Was the Trojan War Real?

Curated by TheCollector
was the trojan war real

 

Brave warriors, the most beautiful woman that ever lived, divine intervention and a giant wooden horse – the epic story of the Trojan War has fascinated humans for centuries. The legendary conflict inspired countless books, movies, tv shows, documentaries, theatre plays, works of art and music. And it did not stop there. Many of us know the infamous phrase, “Beware of Greeks bearing gifts,” which warns of ulterior motives in suspiciously kind people. Or the even more infamous “Trojan,” a malicious virus that brings havoc to our computer systems. The Trojan War is undoubtedly one of ancient history’s most famous and known tales. But how much of the story is actually true? Was the Trojan War a real conflict, or just a myth? Let’s find out! 

 

For the Ancient Greeks and Romans, the Trojan War Was Real

troy turkey unesco world heritage site
The Procession of the Trojan Horse into Troy by Giovanni Domenico Tiepolo, c. 1760, via the National Gallery, London

 

One of the greatest stories in history, described in Homer’s Iliad – the Trojan War – was much more than a myth to its first readers, the ancient Greeks and Romans. Indeed, to them, the Trojan War was an epoch-defining moment from the distant past. The “father of history,” Herodotus, considered the Trojan War a real event. Writing in the fifth century BC, Herodotus placed the famous conflict almost 800 years before his own time. The Romans went even further, presenting themselves as the descendants of the surviving Trojans. In his famous epic – the Aeneidpoet Virgil described the escape of Trojan Aeneas from the fallen city and his long voyage to Italy. He went even further, making Aeneas a role model for his patron and the first Roman emperor, Augustus.

 

The Trojan War Was Described in Homer’s Iliad

Red-figure pelike depicting Paris and Helen, 5th century BC, via Harvard Art Museum
Red-figure pelike depicting Paris and Helen, 5th century BC, via Harvard Art Museum

 

According to Homer’s Iliad, the Trojan War occurred in the late Bronze Age, and lasted for ten years. It was the war between the Greeks, led by Agamemnon, king of Mycenae – and the Trojans – whose king was Priam. The conflict started when Priam’s son Paris judged Aphrodite to be the most beautiful goddess. The grateful deity awarded Paris the most beautiful woman in the world, Helen. Unfortunately, Helen already had a husband – Agamemnon’s brother, king Menelaus of Sparta. Determined to get Helen back, and punish the Trojans, Agamemnon and his brother sailed to Troy at the head of the mighty army. For ten years, the Greeks besieged Troy while charismatic heroes like Achilles and Hector fought their iconic duels, aided by the Olympian gods. In the end, the Greeks won by resorting to a ruse – the infamous Trojan horse (although Homer does not mention this).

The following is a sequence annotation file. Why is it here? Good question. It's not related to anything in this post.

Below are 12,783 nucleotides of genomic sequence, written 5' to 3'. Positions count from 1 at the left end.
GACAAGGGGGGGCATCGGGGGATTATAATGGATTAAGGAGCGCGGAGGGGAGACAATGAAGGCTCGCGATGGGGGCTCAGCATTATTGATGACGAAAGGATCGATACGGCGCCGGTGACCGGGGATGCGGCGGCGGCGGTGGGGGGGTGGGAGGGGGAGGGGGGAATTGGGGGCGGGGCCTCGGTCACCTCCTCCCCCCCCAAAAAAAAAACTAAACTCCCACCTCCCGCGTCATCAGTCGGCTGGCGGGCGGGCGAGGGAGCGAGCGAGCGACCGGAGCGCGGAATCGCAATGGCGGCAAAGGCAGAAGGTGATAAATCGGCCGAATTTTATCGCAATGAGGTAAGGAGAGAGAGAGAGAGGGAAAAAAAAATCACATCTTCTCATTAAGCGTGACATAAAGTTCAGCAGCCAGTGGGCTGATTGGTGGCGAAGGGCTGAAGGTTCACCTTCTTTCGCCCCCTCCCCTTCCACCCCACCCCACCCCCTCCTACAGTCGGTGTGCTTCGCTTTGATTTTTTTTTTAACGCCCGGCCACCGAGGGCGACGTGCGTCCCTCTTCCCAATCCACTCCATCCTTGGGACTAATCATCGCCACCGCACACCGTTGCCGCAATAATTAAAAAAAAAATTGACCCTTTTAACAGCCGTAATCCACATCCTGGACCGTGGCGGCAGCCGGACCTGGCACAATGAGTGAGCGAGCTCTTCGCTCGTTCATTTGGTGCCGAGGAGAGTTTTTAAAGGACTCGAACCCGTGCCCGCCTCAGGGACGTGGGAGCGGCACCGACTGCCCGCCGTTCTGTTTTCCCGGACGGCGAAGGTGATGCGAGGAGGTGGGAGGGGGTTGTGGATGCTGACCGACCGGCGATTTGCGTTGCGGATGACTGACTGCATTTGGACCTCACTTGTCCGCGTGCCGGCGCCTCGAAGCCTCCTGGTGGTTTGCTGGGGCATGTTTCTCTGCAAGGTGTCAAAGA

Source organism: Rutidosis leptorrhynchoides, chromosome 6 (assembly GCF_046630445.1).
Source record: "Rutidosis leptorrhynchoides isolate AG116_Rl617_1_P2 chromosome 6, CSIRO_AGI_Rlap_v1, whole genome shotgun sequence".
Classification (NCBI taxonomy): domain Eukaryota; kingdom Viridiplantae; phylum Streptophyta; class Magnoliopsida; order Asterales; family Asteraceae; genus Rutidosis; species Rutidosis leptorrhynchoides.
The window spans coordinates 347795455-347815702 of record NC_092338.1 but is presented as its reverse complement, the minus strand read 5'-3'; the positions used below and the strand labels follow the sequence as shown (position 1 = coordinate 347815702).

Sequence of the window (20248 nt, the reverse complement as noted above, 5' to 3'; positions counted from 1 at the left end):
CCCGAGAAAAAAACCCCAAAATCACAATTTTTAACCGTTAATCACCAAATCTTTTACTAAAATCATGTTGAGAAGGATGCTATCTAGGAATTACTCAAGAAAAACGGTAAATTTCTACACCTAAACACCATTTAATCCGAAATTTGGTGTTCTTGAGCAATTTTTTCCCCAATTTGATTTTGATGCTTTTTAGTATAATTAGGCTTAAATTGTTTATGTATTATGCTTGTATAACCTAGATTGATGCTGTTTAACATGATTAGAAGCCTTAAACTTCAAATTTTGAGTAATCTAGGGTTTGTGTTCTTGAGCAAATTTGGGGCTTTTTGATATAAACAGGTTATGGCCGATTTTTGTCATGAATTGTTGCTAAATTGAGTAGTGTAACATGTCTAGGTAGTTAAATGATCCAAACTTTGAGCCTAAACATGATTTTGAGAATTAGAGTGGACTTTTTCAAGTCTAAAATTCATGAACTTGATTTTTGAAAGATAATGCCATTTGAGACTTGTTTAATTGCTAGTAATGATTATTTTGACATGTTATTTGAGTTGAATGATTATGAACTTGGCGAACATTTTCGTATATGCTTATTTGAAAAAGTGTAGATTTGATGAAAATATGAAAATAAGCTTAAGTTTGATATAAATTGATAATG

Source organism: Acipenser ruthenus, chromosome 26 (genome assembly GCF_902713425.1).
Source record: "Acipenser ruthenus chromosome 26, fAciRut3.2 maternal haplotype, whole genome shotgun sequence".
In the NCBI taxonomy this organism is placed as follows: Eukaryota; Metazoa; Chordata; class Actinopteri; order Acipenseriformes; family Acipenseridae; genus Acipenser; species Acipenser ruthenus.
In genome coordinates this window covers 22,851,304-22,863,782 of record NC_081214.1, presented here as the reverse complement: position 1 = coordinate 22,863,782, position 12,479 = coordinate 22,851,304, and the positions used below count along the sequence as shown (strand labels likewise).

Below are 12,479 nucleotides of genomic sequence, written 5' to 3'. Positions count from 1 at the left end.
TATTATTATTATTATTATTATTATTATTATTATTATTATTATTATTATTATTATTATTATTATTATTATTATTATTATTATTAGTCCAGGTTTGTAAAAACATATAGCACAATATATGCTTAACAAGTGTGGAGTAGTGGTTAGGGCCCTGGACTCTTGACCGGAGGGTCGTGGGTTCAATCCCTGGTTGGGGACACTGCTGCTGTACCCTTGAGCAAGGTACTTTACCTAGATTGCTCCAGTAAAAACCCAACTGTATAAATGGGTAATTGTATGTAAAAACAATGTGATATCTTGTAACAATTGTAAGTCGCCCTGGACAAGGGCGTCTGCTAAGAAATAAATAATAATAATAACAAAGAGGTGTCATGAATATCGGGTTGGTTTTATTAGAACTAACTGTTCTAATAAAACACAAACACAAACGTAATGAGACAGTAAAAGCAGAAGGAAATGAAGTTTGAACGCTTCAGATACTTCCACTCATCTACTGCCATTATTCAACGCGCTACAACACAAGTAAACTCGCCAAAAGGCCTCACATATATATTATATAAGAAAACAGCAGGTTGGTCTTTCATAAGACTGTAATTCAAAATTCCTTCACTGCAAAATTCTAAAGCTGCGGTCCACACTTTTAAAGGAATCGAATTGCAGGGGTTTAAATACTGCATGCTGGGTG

The City of Troy Is More Than a Myth

aerial view troy
Aerial view of the Archaeological site of Troy, via British Museum, London

 

Get the latest articles delivered to your inbox

Sign up to our Free Weekly Newsletter

Centuries after Homer, the Trojan War continued to fascinate people. Locris, one of the ancient Greek regions, sent their women each year to be the priestesses at the Temple of Athena at Troy to atone for their ancestors’ wrongdoings in the War. Alexander the Great visited Troy during his Persian campaign. The Hellenistic kings and, later, the Romans, continued to inhabit the ancient city. However, following the earthquake in the 6th century CE, Troy was finally abandoned. With time, most of the town had disappeared until its discovery by Heinrich Schliemann in the 19th century. Unfortunately, Schliemann destroyed most of the site’s nine archaeological layers in his obsession to find the city of Homeric heroes. The famed layer Troy II, declared by Schliemann to be the Homeric Troy, is, in fact, around 1000 years older than the city destroyed in the Trojan War.

 

There was More Than One Trojan War

black figure amphora antimenes euryplus
Attic Black-Figure amphora by the Antimenes painter, Neopotelmus kills Eurypylus and pursues his charioteer, ca. 510 BC, in the Martin-von-Wagner Museum

 

The Iliad (and, to a lesser extent – the Odyssey) are not the only texts telling us about the Trojan War. The records of the Hittite empire, or poetry of ancient Luwians, both peoples that lived in Anatolia during the Bronze Age, mention not one Trojan War but multiple conflicts! This nicely fits with the archaeological evidence from the site of what we believe to be ancient Troy. Between 1300 and 1000 BC, the city, including its citadel, was destroyed twice, if not three times. Most interesting for us is the attack of the Mycenaean Greeks in the 13th century. Incidentally, this was one of the last military campaigns preceding the collapse of the Mycenaean civilization, making it a great inspiration for the oral poets in the following centuries, who told a tale about the heroes and their bravery – the immortal Trojan War. 



Popular Articles in Answers